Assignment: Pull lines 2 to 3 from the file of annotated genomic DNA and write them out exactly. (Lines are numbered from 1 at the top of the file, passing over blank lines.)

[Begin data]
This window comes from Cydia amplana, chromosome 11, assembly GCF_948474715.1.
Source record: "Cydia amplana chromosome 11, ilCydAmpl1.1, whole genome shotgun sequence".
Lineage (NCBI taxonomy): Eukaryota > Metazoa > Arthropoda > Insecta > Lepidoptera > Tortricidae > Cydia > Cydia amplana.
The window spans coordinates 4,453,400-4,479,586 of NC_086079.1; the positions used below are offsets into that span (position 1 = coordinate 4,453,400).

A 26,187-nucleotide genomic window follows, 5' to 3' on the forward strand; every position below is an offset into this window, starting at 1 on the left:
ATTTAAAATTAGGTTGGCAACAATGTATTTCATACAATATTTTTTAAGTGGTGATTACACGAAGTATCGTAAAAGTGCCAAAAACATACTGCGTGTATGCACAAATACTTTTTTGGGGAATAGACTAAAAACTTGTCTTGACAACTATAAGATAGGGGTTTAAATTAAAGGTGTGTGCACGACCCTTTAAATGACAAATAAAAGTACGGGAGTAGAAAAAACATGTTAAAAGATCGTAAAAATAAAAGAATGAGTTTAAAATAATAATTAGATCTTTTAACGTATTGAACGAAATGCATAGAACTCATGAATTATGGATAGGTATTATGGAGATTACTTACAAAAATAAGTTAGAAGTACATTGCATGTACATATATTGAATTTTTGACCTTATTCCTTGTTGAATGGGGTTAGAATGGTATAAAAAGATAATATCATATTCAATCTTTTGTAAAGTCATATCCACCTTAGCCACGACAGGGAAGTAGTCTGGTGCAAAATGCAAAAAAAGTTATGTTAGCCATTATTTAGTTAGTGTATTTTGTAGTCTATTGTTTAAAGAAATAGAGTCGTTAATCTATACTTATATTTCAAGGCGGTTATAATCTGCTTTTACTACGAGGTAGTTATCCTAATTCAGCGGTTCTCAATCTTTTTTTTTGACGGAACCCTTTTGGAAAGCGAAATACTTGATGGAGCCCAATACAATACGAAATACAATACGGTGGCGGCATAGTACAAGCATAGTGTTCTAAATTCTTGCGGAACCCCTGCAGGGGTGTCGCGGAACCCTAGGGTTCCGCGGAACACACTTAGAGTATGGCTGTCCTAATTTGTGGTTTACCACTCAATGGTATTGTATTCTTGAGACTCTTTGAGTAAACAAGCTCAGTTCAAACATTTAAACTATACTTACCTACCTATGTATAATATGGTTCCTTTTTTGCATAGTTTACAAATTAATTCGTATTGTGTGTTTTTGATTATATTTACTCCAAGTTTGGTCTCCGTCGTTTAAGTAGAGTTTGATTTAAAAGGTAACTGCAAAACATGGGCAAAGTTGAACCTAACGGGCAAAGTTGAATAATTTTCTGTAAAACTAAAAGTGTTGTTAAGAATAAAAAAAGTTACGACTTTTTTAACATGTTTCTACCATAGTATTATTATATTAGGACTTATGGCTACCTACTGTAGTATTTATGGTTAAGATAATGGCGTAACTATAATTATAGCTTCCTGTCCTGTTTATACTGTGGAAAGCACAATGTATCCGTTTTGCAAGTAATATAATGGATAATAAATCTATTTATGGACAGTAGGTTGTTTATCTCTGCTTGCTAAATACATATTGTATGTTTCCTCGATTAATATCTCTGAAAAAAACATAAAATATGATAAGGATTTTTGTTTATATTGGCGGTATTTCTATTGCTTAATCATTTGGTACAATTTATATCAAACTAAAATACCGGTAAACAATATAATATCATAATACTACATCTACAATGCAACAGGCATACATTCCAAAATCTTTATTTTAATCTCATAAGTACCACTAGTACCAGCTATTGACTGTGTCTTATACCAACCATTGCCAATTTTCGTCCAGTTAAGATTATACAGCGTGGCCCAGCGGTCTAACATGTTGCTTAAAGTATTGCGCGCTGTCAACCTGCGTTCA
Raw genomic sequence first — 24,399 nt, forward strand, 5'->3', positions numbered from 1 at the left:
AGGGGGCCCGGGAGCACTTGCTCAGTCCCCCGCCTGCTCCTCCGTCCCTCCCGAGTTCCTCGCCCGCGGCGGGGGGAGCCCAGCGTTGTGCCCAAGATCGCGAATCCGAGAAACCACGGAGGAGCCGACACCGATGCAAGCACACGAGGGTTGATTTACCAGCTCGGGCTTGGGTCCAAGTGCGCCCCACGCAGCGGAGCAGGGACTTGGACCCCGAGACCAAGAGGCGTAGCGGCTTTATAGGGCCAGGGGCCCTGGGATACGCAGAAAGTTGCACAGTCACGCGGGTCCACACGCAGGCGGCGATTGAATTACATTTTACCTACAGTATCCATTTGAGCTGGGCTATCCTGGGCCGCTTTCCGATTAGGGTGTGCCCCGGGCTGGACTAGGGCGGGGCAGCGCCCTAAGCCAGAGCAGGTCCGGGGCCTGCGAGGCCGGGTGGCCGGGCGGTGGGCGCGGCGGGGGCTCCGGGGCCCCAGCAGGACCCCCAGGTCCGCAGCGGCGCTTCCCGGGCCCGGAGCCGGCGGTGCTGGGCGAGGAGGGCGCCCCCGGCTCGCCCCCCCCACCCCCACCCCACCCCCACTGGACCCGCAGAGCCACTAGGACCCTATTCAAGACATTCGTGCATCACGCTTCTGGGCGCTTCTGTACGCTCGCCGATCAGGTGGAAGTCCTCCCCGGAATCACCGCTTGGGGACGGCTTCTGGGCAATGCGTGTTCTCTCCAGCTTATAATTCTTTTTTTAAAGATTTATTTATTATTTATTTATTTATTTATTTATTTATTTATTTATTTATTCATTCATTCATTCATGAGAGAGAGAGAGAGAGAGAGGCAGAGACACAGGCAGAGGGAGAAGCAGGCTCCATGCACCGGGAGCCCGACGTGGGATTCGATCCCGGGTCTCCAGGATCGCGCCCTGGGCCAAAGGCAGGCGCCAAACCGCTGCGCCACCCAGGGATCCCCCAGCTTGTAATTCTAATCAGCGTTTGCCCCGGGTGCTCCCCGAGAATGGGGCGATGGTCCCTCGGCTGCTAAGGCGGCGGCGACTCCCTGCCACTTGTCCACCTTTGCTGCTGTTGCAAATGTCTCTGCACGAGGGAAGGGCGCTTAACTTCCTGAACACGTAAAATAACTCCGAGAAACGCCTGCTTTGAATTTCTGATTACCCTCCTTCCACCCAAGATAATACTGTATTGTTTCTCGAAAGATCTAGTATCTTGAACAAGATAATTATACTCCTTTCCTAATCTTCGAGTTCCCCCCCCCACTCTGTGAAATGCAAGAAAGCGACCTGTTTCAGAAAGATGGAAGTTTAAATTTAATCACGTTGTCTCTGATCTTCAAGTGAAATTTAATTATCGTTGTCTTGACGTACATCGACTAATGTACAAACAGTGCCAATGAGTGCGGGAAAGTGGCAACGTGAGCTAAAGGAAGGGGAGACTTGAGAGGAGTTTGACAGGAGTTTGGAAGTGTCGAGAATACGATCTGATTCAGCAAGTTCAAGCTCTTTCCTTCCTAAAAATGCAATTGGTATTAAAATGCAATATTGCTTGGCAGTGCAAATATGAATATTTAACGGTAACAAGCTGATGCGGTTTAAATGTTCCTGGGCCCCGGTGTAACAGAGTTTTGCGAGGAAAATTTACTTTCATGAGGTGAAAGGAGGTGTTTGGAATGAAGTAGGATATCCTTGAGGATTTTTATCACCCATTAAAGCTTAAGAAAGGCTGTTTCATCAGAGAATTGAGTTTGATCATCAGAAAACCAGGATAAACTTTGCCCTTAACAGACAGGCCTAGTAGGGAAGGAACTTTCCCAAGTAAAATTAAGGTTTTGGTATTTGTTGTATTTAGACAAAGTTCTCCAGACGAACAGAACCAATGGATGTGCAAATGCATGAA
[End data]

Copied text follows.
Source record: "Cydia amplana chromosome 11, ilCydAmpl1.1, whole genome shotgun sequence".
Lineage (NCBI taxonomy): Eukaryota > Metazoa > Arthropoda > Insecta > Lepidoptera > Tortricidae > Cydia > Cydia amplana.